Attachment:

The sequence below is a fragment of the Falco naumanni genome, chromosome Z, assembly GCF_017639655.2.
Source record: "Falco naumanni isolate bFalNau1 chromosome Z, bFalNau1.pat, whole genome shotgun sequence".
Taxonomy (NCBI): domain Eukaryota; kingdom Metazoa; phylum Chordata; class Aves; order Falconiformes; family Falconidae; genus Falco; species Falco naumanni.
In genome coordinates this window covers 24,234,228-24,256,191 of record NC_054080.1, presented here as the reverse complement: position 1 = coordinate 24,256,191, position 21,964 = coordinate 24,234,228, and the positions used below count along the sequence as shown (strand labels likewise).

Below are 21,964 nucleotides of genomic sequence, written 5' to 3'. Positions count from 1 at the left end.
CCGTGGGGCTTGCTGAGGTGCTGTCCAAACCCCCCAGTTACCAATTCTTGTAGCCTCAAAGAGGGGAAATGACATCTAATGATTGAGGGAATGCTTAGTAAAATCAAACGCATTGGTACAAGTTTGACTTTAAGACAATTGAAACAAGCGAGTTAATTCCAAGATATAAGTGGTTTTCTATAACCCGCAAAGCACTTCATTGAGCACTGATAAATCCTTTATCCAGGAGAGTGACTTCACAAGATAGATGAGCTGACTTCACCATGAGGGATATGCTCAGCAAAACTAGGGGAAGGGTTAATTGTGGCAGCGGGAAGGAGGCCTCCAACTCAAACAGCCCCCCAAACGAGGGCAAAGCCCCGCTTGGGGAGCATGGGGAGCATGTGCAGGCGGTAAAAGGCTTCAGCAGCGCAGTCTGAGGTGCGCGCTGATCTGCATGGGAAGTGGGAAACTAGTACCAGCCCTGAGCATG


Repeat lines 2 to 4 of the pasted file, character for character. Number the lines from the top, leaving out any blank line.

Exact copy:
Source record: "Falco naumanni isolate bFalNau1 chromosome Z, bFalNau1.pat, whole genome shotgun sequence".
Taxonomy (NCBI): domain Eukaryota; kingdom Metazoa; phylum Chordata; class Aves; order Falconiformes; family Falconidae; genus Falco; species Falco naumanni.
In genome coordinates this window covers 24,234,228-24,256,191 of record NC_054080.1, presented here as the reverse complement: position 1 = coordinate 24,256,191, position 21,964 = coordinate 24,234,228, and the positions used below count along the sequence as shown (strand labels likewise).